Level II. This Level has everything level I has, Plus up to 3 "lense options" as well as normal sight.

Lens options:
>>night vision.
>>Low light.
>>Morph.
>>Facial and object recognition.
>>Data reader, Browser.
>>Jack for external link.


Just a few basics here. More to come.

Monday, April 29, 2013

BareBones Cyberpunk

In my last post I did a mini review of BareBones fantasy RPG.

Ever since I read the book I have had it in my mind that the system needs a Cyberpunk hack. I'm not sure why, it just seemed like a good fit.

The biggest part of a cyberpunk hack would be a hack of the skills. Since this is my hack and aimed at the type of game I would run, some of this hack will be very specific.


Skiils:

StreetRonin (1/4 Str+1/4 Wil +10/rank): Melee weapons, Gather street info, Street credibility, Intimidation. At rank 5 a second melee attack can be made at full skill.

Professional (1/2 Dex+10/rank):Marksmanship, hand to hand, and Athletics. At rank 3 recoil on a second shot is -20 rather than -30. At rank 5 a second small arms attack can be made at full skill.

Hacker(1/4log+1/4Wil+10/rank): Interface, Control device, Gather cyber info, and Cyber combat.

Techi (1/2Log+10/rank): Repair, Build, Drive, control.

MediTech(1/2Log+10/rank):First aid, Surgery,

Face(1/2 Wil+10/rank): Negotiations, Barter, Con, Fast talk, and Socialize.

An unwritten rule is perception, I would just assume that each skill is also a unique form of perception. After all a StreetRonin would know that the guy in the suit looks out of place in the bad part of town and would be first to notice. A hacker would notice if a program has been tampered with. A soldier could take a guess where an enemy received his training.

Firearms rules. On this I don't want to add a lot and make a good streamline system complex. Other than the penalty for a second attack is -30 because of recoil.

Maybe in my next post I'll work on some example weapons and gear.

BareBones fantasy Mini review (DwD Studios)


 By Larry Moore & Bill Logan

I picked up this game a while ago. I gave it a read and really liked what I saw. After a small hiatus from gaming I picked it up and gave it a  another look over.

 This 82 page book is a full system.While a few more monsters and magical items examples would be nice (and some written adventures sure would not hurt). This book is truly a stand alone game.

There is so much to like here, First of all its a very rules lite percentile system. And if you know me I love percentile system, and favor rules lite systems.

Rather than playing a single class, characters have a skills that represent the skills within a single class. For example the Cleric skill. This skill would be rolled on for all rolls that would be covered by the Clerical training or abilities.

The skills are:
Scout
Thief
Warrior
Cleric
Leader
Scholar
Spellcaster

Each skill has a set of sub-skills that each skill covers. For example scout is used for Animal handling, Navigation, Survival, and Tracking.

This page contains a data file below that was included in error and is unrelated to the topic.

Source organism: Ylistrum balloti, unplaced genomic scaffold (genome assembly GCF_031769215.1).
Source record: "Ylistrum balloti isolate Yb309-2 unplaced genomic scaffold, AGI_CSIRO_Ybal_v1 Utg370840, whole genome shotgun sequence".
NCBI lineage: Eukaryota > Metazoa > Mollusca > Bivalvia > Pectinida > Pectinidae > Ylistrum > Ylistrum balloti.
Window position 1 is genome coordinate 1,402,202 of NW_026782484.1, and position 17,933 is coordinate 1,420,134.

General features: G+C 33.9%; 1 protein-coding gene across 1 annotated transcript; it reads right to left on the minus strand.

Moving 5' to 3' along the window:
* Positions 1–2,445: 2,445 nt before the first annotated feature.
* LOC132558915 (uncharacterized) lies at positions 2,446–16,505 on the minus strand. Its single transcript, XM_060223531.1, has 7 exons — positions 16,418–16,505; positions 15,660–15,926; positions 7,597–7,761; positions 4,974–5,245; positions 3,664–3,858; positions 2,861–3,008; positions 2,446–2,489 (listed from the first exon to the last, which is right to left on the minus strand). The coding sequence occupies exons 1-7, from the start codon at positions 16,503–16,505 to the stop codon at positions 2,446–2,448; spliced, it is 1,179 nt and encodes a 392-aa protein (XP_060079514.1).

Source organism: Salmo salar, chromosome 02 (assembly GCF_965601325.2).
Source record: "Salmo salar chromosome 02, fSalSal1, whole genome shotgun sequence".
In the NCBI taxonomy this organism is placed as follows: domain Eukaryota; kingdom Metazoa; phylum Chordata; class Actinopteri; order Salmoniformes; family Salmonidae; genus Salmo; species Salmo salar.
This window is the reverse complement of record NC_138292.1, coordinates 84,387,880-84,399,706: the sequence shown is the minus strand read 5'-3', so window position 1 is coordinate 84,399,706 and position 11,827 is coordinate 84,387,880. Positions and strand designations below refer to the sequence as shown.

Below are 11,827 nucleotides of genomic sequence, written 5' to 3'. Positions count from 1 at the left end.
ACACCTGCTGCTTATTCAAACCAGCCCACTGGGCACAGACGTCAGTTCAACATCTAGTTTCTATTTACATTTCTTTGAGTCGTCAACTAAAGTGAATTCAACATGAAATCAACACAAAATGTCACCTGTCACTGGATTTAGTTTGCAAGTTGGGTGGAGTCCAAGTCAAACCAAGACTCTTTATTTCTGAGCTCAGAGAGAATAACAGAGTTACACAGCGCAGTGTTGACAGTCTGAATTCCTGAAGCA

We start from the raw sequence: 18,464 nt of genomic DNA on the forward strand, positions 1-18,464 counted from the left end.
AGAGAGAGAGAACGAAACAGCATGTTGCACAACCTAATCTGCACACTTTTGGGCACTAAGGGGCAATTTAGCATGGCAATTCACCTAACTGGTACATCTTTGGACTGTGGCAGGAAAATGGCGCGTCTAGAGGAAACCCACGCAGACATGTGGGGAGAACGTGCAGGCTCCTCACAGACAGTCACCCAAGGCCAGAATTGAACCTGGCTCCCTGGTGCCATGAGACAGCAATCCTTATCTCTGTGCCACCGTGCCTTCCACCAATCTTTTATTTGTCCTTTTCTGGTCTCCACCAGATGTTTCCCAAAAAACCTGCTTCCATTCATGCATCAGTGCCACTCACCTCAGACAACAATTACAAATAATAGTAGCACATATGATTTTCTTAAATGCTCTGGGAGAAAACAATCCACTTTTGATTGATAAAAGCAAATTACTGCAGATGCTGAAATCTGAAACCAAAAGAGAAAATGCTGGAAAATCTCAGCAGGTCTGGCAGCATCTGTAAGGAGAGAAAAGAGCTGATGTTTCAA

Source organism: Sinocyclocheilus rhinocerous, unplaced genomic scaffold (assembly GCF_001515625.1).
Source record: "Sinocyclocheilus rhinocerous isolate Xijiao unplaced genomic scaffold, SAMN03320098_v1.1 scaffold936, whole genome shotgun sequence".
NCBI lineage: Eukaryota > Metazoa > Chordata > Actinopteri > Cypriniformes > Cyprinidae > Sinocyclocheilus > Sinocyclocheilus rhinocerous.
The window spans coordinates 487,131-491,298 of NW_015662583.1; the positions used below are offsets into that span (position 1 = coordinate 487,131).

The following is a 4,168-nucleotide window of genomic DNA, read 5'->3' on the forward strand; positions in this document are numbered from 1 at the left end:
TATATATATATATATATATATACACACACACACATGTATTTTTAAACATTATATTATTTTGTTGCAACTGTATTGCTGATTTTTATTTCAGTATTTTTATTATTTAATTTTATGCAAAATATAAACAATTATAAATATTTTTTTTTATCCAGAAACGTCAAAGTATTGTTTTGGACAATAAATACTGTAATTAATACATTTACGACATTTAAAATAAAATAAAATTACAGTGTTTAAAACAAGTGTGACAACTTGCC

I find the system to be very elegant. Hard to find a game that can handle so much with such a streamline system. Characters are not pigeon hole'd into strict classes. They still have primary and a secondary class to start they can then grow into the character you want them to become.

On top of everything else there is a random dungeon generator that makes running a dungeon crawl that much easier.

For being less than 100 pages this book covers a lot of ground. Here is a Beginners primer created by  Michael Hansen to help new players navigate their way through the BareBones products.

I have made the comment that I don't need another fantasy roleplaying game. For BareBones I think I have to make the exception. 

Sunday, April 28, 2013

One Die to rule them all

After reading through the Mutants and masterminds 3E players book, I was reminded how this game played  using a single d20. Which is not new to me. I ran M&M 2E and True20 before that.


So I got thinking. Why couldn't I do the same with Castles and Crusades or Amazing Adventures? After all the core of the Siege system is a single d20 roll. The main use any other die roll is variable damage.

So I started thinking.  if I was to use just a d20 to run C&C and AA how would I do it?

I would make all damage equal to the average of a the die roll. 2 for d4, 3 for d6, 4 for d8, 5 for d10, and 6 for d12. And bonus would still be added. So d6+2 would be 5.

On any roll to hit that is 5 greater than the roll needed the damage would instead be maximum damage. 4 on a d4 or 6 on a d6...ect ect.

On a natural 20 damage will be 1.5 of max damage. 6 on a d4, 9 on a d6, 12 on a d8..ect, ect.

Saturday, April 20, 2013

Amazing Adventures, Dieselpunk inspiration

GammaGaunt of Dr. Grutton

This full arm gauntlet has a small sliver of plutonium powering it, The plutonium has been bombarded with gamma rays. When used it sends out a green gamma bolt of radiation. The bolt is wild and resembles green lightning.  (As the lv3 lightning bolt spell, This Item is a lv4 build, As a free action a light spell can be uses as a "lower setting" (free) use)